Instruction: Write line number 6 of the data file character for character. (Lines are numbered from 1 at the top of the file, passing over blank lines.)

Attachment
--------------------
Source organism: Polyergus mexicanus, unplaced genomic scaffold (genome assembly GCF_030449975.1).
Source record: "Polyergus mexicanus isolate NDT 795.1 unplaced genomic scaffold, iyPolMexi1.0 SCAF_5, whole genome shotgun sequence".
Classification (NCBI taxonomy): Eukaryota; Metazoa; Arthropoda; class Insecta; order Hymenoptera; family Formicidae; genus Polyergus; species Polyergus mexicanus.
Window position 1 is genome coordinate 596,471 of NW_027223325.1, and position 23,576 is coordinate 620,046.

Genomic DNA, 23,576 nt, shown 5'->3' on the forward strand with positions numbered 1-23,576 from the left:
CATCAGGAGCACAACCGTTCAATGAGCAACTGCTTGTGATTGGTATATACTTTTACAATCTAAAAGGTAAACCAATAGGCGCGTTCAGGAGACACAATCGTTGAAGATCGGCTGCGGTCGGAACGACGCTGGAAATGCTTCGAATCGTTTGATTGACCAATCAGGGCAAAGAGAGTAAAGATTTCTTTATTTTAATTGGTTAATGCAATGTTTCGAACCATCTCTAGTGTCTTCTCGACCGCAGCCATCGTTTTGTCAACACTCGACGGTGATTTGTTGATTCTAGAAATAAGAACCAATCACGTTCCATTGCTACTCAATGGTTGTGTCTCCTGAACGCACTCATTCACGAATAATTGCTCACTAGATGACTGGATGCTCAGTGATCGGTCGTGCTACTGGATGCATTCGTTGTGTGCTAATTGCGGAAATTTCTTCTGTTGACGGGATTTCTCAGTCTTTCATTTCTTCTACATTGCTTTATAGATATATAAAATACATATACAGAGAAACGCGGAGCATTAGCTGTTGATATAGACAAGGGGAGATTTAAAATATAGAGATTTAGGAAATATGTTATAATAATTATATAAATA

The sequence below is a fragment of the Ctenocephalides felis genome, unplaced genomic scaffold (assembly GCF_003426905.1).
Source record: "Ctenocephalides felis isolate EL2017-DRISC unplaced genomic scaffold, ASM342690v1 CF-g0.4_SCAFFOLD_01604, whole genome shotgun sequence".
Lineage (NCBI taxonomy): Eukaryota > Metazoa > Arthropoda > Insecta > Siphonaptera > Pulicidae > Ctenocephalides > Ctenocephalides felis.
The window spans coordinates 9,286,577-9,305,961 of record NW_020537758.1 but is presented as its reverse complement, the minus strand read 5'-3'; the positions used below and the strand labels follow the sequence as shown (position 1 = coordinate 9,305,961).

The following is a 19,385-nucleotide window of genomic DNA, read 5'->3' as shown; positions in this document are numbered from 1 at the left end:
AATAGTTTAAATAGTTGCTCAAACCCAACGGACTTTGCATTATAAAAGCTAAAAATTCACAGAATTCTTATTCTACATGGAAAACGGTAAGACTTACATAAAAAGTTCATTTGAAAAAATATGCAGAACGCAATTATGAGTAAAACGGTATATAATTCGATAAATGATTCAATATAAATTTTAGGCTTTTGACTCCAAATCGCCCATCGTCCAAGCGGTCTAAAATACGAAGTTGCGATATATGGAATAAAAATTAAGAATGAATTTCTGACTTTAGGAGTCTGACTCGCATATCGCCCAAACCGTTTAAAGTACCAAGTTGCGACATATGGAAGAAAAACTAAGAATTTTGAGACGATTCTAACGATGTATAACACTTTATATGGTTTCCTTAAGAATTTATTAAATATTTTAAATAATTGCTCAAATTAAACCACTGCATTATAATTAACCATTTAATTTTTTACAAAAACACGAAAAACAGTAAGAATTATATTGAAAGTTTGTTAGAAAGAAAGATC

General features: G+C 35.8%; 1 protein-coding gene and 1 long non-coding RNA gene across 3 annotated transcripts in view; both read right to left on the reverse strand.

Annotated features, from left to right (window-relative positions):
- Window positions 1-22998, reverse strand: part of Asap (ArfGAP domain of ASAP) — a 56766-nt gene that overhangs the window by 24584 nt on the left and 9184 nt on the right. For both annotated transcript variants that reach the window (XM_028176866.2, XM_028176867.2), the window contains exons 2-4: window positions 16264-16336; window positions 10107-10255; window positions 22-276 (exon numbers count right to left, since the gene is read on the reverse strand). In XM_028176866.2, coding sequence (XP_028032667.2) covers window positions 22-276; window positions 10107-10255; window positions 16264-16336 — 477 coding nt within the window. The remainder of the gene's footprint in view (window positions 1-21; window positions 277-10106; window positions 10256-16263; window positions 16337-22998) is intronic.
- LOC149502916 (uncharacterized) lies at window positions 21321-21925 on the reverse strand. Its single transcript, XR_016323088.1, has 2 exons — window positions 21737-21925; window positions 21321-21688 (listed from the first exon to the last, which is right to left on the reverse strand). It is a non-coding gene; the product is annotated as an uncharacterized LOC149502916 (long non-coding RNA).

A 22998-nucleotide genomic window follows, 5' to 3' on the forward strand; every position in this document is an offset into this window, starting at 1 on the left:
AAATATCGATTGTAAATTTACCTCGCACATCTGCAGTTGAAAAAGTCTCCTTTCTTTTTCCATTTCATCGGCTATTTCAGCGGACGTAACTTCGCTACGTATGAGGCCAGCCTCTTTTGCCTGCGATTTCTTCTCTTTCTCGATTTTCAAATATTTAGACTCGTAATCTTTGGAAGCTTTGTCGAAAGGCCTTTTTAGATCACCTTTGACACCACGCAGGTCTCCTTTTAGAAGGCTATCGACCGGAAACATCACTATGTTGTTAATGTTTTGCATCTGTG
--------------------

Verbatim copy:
CATCAGGAGCACAACCGTTCAATGAGCAACTGCTTGTGATTGGTATATACTTTTACAATCTAAAAGGTAAACCAATAGGCGCGTTCAGGAGACACAATCGTTGAAGATCGGCTGCGGTCGGAACGACGCTGGAAATGCTTCGAATCGTTTGATTGACCAATCAGGGCAAAGAGAGTAAAGATTTCTTTATTTTAATTGGTTAATGCAATGTTTCGAACCATCTCTAGTGTCTTCTCGACCGCAGCCATCGTTTTGTCAACACTCGACGGTGATTTGTTGATTCTAGAAATAAGAACCAATCACGTTCCATTGCTACTCAATGGTTGTGTCTCCTGAACGCACTCATTCACGAATAATTGCTCACTAGATGACTGGATGCTCAGTGATCGGTCGTGCTACTGGATGCATTCGTTGTGTGCTAATTGCGGAAATTTCTTCTGTTGACGGGATTTCTCAGTCTTTCATTTCTTCTACATTGCTTTATAGATATATAAAATACATATACAGAGAAACGCGGAGCATTAGCTGTTGATATAGACAAGGGGAGATTTAAAATATAGAGATTTAGGAAATATGTTATAATAATTATATAAATA